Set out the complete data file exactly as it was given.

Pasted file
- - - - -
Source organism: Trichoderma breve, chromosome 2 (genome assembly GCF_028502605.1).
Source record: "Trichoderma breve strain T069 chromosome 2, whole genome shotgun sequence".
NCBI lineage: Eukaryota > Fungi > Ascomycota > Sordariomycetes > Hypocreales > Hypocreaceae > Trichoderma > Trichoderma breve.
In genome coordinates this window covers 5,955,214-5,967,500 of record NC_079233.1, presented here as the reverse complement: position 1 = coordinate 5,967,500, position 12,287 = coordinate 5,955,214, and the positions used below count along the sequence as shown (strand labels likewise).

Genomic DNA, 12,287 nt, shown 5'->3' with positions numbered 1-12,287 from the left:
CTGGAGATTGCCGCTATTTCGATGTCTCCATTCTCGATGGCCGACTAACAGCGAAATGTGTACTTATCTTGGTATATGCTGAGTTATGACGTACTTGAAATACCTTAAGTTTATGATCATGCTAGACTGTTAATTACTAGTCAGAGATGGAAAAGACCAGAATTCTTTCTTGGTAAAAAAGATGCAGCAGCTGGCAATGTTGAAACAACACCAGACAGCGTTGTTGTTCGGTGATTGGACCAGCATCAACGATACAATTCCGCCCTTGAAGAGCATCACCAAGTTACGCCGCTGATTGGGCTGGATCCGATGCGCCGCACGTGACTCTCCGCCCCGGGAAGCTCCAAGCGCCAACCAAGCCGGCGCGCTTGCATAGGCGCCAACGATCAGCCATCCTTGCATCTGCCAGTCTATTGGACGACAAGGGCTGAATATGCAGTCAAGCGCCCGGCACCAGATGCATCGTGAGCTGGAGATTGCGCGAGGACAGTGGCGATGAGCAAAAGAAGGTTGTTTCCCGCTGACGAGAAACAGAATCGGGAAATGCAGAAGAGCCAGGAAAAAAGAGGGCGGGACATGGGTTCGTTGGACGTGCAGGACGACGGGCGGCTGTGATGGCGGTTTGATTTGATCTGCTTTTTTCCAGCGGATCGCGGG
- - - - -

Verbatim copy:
Source organism: Trichoderma breve, chromosome 2 (genome assembly GCF_028502605.1).
Source record: "Trichoderma breve strain T069 chromosome 2, whole genome shotgun sequence".
NCBI lineage: Eukaryota > Fungi > Ascomycota > Sordariomycetes > Hypocreales > Hypocreaceae > Trichoderma > Trichoderma breve.
In genome coordinates this window covers 5,955,214-5,967,500 of record NC_079233.1, presented here as the reverse complement: position 1 = coordinate 5,967,500, position 12,287 = coordinate 5,955,214, and the positions used below count along the sequence as shown (strand labels likewise).

Genomic DNA, 12,287 nt, shown 5'->3' with positions numbered 1-12,287 from the left:
CTGGAGATTGCCGCTATTTCGATGTCTCCATTCTCGATGGCCGACTAACAGCGAAATGTGTACTTATCTTGGTATATGCTGAGTTATGACGTACTTGAAATACCTTAAGTTTATGATCATGCTAGACTGTTAATTACTAGTCAGAGATGGAAAAGACCAGAATTCTTTCTTGGTAAAAAAGATGCAGCAGCTGGCAATGTTGAAACAACACCAGACAGCGTTGTTGTTCGGTGATTGGACCAGCATCAACGATACAATTCCGCCCTTGAAGAGCATCACCAAGTTACGCCGCTGATTGGGCTGGATCCGATGCGCCGCACGTGACTCTCCGCCCCGGGAAGCTCCAAGCGCCAACCAAGCCGGCGCGCTTGCATAGGCGCCAACGATCAGCCATCCTTGCATCTGCCAGTCTATTGGACGACAAGGGCTGAATATGCAGTCAAGCGCCCGGCACCAGATGCATCGTGAGCTGGAGATTGCGCGAGGACAGTGGCGATGAGCAAAAGAAGGTTGTTTCCCGCTGACGAGAAACAGAATCGGGAAATGCAGAAGAGCCAGGAAAAAAGAGGGCGGGACATGGGTTCGTTGGACGTGCAGGACGACGGGCGGCTGTGATGGCGGTTTGATTTGATCTGCTTTTTTCCAGCGGATCGCGGG